Architecture

Holey high-rise would harvest energy from the river it spans

The Tower of the Sun "celebrates near net-zero energy requirements by using the power of water stream in the river underneath"
The Tower of the Sun "celebrates near net-zero energy requirements by using the power of water stream in the river underneath"
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The Tower of the Sun is an eye-catching concept envisioned for Astana, Kazakhstan
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The Tower of the Sun is an eye-catching concept envisioned for Astana, Kazakhstan
The Tower of the Sun would reach a height of 121 m (396 ft) 
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The Tower of the Sun would reach a height of 121 m (396 ft) 
The Tower of the Sun would have 75,000 sq m (roughly 807,300 sq ft) of floorspace
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The Tower of the Sun would have 75,000 sq m (roughly 807,300 sq ft) of floorspace
The Tower of the Sun "celebrates near net-zero energy requirements by using the power of water stream in the river underneath"
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The Tower of the Sun "celebrates near net-zero energy requirements by using the power of water stream in the river underneath"
The Tower of the Sun would include residential, office, hotel, and commercial spaces
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The Tower of the Sun would include residential, office, hotel, and commercial spaces
The Tower of the Sun would also include a publicly-accessible pedestrian and bicycle bridge
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The Tower of the Sun would also include a publicly-accessible pedestrian and bicycle bridge
The Tower of the Sun would be topped by a rooftop terrace open to the public
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The Tower of the Sun would be topped by a rooftop terrace open to the public
The Tower of the Sun is an eye-catching concept envisioned for Astana, Kazakhstan
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The Tower of the Sun is an eye-catching concept envisioned for Astana, Kazakhstan

Fundamental Architects in the The Netherlands offers a rather unusual take on the high-rise with its Tower of the Sun concept. The eye-catching design is defined by a large circular hole at its center and would feature significant sustainable technology, drawing energy from the river it bridges.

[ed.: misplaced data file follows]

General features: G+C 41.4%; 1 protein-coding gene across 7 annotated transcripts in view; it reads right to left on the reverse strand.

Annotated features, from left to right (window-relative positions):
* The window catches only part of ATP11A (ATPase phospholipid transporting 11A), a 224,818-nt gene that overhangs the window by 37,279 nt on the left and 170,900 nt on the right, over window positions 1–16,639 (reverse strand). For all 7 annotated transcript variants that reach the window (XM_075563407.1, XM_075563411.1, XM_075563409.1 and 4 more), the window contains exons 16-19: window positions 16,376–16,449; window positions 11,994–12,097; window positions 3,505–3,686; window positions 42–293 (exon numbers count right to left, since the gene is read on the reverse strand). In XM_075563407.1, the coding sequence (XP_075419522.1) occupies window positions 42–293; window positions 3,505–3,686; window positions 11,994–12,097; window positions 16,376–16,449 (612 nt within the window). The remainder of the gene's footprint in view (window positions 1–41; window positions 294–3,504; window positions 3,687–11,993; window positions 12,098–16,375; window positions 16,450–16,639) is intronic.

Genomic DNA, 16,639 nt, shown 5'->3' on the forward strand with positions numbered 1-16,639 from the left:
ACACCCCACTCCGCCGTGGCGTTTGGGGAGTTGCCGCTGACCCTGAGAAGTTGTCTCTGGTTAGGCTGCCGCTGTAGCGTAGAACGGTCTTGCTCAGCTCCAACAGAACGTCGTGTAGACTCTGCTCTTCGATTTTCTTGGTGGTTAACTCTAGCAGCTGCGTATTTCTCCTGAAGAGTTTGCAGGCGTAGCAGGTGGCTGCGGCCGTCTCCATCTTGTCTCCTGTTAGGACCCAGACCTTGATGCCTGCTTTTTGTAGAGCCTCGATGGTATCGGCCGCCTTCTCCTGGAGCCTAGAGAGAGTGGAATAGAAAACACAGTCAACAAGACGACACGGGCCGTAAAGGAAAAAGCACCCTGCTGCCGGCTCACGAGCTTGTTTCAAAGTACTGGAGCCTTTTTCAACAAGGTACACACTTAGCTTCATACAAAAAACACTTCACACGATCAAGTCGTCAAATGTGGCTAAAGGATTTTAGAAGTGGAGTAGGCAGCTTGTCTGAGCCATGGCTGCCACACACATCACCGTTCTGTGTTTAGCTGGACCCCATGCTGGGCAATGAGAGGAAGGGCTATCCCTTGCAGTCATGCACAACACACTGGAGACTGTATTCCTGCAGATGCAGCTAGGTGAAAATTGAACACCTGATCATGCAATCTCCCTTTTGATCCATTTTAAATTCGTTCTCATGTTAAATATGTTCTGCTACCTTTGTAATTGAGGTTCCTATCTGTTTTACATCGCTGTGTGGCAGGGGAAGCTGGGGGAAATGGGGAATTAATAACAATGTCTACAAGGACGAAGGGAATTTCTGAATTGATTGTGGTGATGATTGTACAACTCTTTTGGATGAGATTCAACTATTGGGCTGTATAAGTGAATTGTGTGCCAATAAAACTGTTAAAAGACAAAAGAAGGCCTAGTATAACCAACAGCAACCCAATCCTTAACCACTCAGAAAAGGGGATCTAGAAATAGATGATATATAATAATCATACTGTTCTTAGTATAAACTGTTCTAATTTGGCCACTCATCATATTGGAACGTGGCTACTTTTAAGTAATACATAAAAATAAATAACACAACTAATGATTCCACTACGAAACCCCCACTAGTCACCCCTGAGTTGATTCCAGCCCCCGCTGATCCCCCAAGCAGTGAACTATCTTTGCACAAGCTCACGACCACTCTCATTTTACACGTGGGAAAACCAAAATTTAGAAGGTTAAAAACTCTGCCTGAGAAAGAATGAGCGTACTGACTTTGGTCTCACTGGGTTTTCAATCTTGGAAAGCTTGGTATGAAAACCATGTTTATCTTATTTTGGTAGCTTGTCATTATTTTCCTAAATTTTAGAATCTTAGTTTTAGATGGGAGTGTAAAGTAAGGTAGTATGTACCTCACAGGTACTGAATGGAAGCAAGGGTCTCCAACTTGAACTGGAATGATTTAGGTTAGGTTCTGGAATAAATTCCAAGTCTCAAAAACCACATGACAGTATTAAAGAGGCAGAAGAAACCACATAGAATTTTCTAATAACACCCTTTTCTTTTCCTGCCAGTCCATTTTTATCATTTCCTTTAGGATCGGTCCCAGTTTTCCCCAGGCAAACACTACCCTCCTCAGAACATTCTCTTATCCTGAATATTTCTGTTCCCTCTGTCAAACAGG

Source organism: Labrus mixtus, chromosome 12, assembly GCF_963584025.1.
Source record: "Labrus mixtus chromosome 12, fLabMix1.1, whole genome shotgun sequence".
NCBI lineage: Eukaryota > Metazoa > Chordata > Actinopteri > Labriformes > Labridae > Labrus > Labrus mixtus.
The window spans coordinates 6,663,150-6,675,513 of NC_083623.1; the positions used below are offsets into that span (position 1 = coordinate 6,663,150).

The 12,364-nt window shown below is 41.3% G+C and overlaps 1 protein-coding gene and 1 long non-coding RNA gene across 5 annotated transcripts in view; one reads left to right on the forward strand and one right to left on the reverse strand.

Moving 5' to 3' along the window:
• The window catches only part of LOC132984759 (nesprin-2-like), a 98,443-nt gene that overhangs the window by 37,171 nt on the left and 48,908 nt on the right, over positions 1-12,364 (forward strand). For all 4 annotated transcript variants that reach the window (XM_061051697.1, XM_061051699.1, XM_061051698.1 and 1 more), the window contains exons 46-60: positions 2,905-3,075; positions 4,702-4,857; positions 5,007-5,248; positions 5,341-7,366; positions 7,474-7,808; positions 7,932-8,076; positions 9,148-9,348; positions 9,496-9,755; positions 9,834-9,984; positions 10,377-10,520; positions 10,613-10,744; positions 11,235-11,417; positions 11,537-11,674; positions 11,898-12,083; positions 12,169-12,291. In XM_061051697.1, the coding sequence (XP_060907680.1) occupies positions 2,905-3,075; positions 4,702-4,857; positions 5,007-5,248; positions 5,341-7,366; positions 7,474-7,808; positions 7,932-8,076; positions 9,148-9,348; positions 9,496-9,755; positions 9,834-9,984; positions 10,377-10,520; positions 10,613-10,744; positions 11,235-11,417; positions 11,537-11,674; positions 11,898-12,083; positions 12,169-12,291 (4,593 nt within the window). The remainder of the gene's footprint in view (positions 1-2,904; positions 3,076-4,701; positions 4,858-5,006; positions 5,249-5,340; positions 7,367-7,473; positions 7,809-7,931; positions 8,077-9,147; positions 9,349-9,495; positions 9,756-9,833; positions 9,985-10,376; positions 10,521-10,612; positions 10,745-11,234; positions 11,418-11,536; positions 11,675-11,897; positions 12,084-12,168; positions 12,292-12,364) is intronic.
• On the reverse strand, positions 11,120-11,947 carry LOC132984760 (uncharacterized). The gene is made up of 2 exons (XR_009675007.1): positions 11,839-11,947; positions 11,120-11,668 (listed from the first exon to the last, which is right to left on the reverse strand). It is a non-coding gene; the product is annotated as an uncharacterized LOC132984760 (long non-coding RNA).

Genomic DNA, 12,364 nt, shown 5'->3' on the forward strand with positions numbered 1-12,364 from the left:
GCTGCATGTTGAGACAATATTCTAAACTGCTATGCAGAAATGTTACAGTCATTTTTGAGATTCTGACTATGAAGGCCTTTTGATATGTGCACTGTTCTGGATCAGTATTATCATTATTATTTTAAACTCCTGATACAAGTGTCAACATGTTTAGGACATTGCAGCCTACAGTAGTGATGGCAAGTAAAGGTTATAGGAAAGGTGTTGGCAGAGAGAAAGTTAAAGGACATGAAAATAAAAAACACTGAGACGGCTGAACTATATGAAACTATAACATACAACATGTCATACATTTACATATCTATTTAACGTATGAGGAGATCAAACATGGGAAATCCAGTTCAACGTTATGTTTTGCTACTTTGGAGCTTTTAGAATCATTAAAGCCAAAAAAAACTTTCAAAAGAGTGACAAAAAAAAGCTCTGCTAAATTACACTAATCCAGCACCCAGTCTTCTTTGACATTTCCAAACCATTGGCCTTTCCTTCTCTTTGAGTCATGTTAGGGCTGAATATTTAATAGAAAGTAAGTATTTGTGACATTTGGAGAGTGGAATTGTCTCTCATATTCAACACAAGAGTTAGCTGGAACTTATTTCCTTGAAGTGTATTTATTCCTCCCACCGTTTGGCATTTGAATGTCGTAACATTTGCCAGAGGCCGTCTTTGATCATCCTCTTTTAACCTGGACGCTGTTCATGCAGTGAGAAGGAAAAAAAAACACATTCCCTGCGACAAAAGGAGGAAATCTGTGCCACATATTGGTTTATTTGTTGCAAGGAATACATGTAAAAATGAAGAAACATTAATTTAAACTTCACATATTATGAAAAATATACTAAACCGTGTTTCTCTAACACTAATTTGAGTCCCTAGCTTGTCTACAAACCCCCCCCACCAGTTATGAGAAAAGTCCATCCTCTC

If built – and, to be clear, there are no immediate plans to do so – the mixed-use high-rise would reach a height of 121 m (396 ft) and bridge the river Ishim in Astana, Kazakstan, with its 75,000 sq m (roughly 807,300 sq ft) of floorspace taken up by residential, office, hotel, and commercial areas. The overall design, which brings to mind the Guangzhou Circle Mansion, is inspired by traditional Kazakh culture.

"The ideas and symbolism of Kazakh culture and traditions are deeply intertwined in the concept of the project on every level, starting from the circular opening in the center of the building symbolizing the Sun, Peace and Unity – a symbol of core importance in Kazakh culture, to the triangular elements in the structure and interiors, which represent a powerful personal mascot that can be usually found in the traditional jewelry and clothing," says Fundamental Architects.

The ground floor would host a pedestrian and bicycle bridge joining parks either side of the river. A shopping mall would be situated above and two triangular lobbies on either side of the circular opening's base would serve as the main entry points for the residential and mixed-use wings of the tower. The building would be topped by a publicly-accessible terrace.

The Tower of the Sun would also include a publicly-accessible pedestrian and bicycle bridge
The Tower of the Sun would also include a publicly-accessible pedestrian and bicycle bridge

The Tower of the Sun concept also calls for ambitious sustainable technology and would make use of the river below.

"The project celebrates near net-zero energy requirements by using the power of water stream in the river underneath," adds the firm. "It doesn't require a typical dam for creation of hydroelectric power, but introduces a narrower river cross section under the building to increase the stream speed and its power. Heat pump and smart building orientation which avoids overheating of the building from the south-western side during hot summer days maximizes the efficiency of the building."

The Tower of the Sun is the result of an architecture competition held for BI Group, a developer in Kazakhstan, and also involved Omega Render.

Source: Fundamental Architects

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